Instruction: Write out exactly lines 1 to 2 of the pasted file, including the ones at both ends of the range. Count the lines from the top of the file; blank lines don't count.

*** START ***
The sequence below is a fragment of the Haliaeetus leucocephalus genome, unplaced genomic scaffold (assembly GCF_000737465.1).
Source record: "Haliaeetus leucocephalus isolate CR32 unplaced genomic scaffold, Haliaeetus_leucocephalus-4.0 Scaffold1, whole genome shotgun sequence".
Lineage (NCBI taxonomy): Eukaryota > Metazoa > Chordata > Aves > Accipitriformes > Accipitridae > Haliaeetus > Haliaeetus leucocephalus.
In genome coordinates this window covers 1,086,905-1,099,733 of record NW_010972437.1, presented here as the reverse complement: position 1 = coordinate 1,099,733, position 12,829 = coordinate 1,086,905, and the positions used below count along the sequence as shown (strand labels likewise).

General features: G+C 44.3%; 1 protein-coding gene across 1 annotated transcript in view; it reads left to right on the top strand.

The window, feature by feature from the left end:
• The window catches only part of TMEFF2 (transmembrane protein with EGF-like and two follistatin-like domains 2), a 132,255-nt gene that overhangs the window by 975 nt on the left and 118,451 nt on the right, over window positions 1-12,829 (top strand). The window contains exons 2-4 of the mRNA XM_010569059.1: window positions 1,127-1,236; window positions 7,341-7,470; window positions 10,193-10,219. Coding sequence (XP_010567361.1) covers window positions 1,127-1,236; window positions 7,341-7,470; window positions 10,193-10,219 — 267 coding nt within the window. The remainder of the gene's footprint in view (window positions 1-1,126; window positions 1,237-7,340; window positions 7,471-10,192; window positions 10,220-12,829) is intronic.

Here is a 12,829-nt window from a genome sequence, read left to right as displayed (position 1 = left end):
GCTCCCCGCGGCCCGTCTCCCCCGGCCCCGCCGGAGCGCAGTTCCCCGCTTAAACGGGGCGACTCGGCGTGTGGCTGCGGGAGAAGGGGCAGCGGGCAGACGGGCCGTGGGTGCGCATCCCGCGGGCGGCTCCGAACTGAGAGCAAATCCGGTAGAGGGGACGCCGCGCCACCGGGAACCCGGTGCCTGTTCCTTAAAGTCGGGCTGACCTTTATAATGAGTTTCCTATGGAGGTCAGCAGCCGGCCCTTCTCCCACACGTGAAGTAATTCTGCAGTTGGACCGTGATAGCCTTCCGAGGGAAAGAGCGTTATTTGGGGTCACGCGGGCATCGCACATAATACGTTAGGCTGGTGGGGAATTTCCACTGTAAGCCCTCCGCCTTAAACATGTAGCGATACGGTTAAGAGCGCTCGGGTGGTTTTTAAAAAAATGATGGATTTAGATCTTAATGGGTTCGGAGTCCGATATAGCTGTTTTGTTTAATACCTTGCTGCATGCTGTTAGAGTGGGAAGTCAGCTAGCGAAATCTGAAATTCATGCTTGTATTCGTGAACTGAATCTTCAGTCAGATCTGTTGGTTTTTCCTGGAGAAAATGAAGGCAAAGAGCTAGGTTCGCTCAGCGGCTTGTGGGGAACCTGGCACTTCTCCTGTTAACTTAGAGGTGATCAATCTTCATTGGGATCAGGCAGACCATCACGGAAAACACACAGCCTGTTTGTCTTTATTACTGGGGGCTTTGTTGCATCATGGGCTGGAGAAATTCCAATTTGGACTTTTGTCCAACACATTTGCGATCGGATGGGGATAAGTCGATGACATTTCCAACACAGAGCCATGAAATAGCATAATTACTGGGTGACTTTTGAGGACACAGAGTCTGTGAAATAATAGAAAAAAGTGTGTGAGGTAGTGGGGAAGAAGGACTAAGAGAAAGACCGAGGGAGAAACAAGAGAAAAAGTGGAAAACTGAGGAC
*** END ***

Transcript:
The sequence below is a fragment of the Haliaeetus leucocephalus genome, unplaced genomic scaffold (assembly GCF_000737465.1).
Source record: "Haliaeetus leucocephalus isolate CR32 unplaced genomic scaffold, Haliaeetus_leucocephalus-4.0 Scaffold1, whole genome shotgun sequence".